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117 Table 49 Continued Parameter Estimate Std Error t for H0 Pr > |t| Estimated odds ratio total cost of college attendance 0.00001 0.00001 1.58 0.12 0.99 chose coll ege for cost 0.01 0.11 0.07 0.94 0.99 institutional selectivity: inclusive 0.17 0.28 0.61 0.54 0.85 institutional selectivity: moderately selective 0.34 0.24 1.43 0.15 0.71 institutional selectivity: highly selective 0.61 0.25 2.39 0.02 0.55 Gr aduate enrollment in STEM fields 0.0002 0.00005 4.34 <.0001 1.0002 highest degree in STEM fields: Master's 0.33 0.15 2.12 0.03 0.72 highest degree in STEM fields: Doctoral, professional, and others 0.08 0.13 0.58 0.56 1.08 choosing STEM majors increases by one percent. Interestingly, although family SES is still insignificant (p value=0.12), the level of students high school SES as measured by the percentage of student body receiving free/reducedprice lunch is statistically significant (p value=0.001). For two students whose other characteristics are held equal, the one attending a high school with a free/reducedprice lunch percentage one percent higher has a one percent higher probability of choosing STEM major in college (estimated odds ratio=1. 01), suggesting that students who attend lower SES high school have a higher likelihood of choosing STEM major in college. Table 49 shows the results of analysis with all three blocks of independent variables. When controlling for individual context, pre college context, and college contex t factors, little change emerged in the results regarding the first two blocks of variables. Again, family SES is not statistically significant (pvalue=0.16). The probability of choosing STEM majors for female students is about one third of that for male students (pvalue<0.0001, estimated odds r atio=0.35). Compared to w hite

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118 students, the probability of enrolling in STEM majors for Black students is about 76% higher (pvalue=0.003, estimated odds ratio=1.76). Stude nts who often receive special privileges from parents for good grades are about 25% less likely to choose STEM majors in college compared to those who never or rarely receive such privileges (pvalue=0.04, estimated odds ratio=0.73). SAT math score is pos itively related to the probability of STEM enrollment, with one point increase on the score corresponding to one percent increase of the likelihood (pvalue<0.0001, estimated odds ratio=1.01). Students who come from high schools with higher percentage of students receiving free/reducedprice lunch have higher probability of enrolling in STEM majors in college (p value=0.01, estimated odds ratio=1.01). Students enrolling in highly selective institutions are less likely to choose STEM majors (pvalue=0.02, estimated odds ratio=0.55), while students enrolling in institutions with larger graduate enrollment in STEM fields are more likely to choose STEM majors (pvalue<0.0001, estimated odds ratio=1.0002). Interestingly, enrolling in institutions where Master s degree is the highest degree conferred in STEM fields is negatively related to the probability of choosing STEM majors (pvalue=0.03). Compared to students who enroll in institutions where Bachelors degree is the highest degree conferred in STEM fields the probability of choosing STEM major is 28% lower for the abovementioned students. After analyzing all independent variables, I added interaction terms of family SES and certain variables. O ne reason to do so was the observation that although famil y SES is not statistically significant in all three analyses, its pvalue in fact approached significance at the .10 level when controlling for precollege and college context independent variables and its estimate has been consistently negative. Another reason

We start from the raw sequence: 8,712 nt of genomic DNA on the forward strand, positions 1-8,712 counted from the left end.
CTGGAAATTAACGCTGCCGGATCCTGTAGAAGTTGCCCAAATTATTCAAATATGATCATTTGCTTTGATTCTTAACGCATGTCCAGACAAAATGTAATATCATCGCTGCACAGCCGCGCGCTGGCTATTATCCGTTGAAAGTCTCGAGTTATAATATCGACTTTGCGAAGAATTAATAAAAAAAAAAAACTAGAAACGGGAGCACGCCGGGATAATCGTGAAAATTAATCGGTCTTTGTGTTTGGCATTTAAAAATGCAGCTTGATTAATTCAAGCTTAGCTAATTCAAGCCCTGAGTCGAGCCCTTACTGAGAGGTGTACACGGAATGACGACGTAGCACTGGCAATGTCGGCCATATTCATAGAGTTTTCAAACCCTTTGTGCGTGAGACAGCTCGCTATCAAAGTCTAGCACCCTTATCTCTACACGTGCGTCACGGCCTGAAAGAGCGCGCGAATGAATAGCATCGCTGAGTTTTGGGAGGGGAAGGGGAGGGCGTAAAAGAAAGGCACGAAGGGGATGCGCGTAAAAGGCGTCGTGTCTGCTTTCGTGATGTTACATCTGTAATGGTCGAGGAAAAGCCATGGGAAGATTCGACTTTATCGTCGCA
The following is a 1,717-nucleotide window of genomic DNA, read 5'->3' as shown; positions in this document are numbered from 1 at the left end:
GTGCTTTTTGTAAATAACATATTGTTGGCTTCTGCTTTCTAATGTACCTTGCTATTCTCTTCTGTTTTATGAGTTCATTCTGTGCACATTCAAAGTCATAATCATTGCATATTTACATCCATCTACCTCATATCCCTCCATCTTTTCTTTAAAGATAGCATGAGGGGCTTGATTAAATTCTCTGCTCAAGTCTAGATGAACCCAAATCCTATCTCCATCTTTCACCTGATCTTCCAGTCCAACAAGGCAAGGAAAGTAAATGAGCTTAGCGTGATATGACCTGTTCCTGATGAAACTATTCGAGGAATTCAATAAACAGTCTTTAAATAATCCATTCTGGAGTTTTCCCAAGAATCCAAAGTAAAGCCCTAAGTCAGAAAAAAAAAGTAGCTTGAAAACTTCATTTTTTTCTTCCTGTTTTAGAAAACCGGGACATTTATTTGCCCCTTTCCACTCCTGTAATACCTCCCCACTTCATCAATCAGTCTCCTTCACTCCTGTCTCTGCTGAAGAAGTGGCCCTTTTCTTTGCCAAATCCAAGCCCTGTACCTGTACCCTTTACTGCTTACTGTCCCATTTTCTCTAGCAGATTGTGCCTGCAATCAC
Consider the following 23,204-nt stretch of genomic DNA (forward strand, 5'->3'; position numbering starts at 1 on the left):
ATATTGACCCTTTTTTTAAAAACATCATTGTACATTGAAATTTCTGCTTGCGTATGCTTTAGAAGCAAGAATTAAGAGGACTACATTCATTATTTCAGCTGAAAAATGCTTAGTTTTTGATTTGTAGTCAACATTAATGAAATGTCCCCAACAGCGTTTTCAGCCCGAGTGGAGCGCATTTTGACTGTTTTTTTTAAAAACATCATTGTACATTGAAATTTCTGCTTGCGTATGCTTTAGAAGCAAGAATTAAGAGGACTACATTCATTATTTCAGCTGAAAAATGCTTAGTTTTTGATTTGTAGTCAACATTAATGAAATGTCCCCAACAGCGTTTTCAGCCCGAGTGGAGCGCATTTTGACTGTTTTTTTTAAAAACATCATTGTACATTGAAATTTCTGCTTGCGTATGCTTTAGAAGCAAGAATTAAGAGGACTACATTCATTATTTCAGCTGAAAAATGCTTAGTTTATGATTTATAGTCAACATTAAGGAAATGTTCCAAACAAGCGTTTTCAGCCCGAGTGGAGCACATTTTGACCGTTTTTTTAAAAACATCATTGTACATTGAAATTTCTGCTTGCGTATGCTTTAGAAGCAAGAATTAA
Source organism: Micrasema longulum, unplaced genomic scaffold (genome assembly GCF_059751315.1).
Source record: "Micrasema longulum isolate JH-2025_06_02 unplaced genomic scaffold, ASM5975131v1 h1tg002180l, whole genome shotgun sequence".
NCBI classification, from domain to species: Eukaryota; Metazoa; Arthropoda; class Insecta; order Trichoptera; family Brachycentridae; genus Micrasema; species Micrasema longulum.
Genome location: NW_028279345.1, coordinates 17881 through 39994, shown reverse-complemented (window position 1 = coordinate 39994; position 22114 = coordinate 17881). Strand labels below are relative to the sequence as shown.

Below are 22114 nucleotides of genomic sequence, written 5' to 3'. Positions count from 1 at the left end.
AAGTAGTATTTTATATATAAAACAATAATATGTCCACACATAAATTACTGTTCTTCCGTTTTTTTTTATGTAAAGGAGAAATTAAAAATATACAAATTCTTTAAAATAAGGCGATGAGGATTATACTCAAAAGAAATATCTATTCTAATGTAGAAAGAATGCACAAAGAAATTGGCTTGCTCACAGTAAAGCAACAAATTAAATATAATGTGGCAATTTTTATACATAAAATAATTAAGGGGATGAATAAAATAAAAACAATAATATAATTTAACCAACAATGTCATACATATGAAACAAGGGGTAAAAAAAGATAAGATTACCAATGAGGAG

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119 Table 410. Logistic regression results: individual context, precollege context, college context variables, and interaction terms Parameter Estimate Std Error t for H0 Pr > |t| Estimated odds ratio Intercept 2.81 1.03 2.73 0.01 0.06 family SES 1.76 0.44 4.01 <.0001 0.17 female 1.14 0.11 10.51 <.0001 0.32 other racial groups 0.08 0.26 0.32 0.75 1.09 Asian 0.10 0.21 0.48 0.63 1.10 Black 0.47 0.19 2.46 0.01 1.60 Hispanic 0.07 0.21 0.32 0.75 0.94 parental expe ctation: college, 4 year or lower 0.04 0.55 0.06 0.95 0.97 parental expectation: graduate school 0.17 0.55 0.31 0.76 1.18 discussion of course work: sometimes 0.01 0.19 0.04 0.97 0.99 discussion of course work: often 0.27 0.19 1.4 0.16 1.31 student expectation: college 0.21 0.34 0.61 0.54 0.81 student expectation: graduate school 0.09 0.33 0.28 0.78 0.91 special privileges given for good grades: sometimes 0.05 0.12 0.43 0.67 0.95 special privileges given for good grades: often 0.31 0.15 2 .11 0.04 0.74 English is native language 0.23 0.20 1.16 0.25 0.79 family has more than 50 books 0.26 0.19 1.37 0.17 0.77 most recent SAT math score 0.004 0.0009 5.13 <.0001 1.004 highest level of mathematics completed: medium 0.53 0.48 1.11 0.27 0.59 highest level of mathematics completed: advanced 0.18 0.46 0.38 0.70 1.19 finding steady work is very important 0.21 0.14 1.51 0.13 1.23 participated in college preparation program 0.07 0.12 0.58 0.56 0.93 highest degree earned by math teacher: Master's or above 0.10 0.11 0.92 0.36 0.90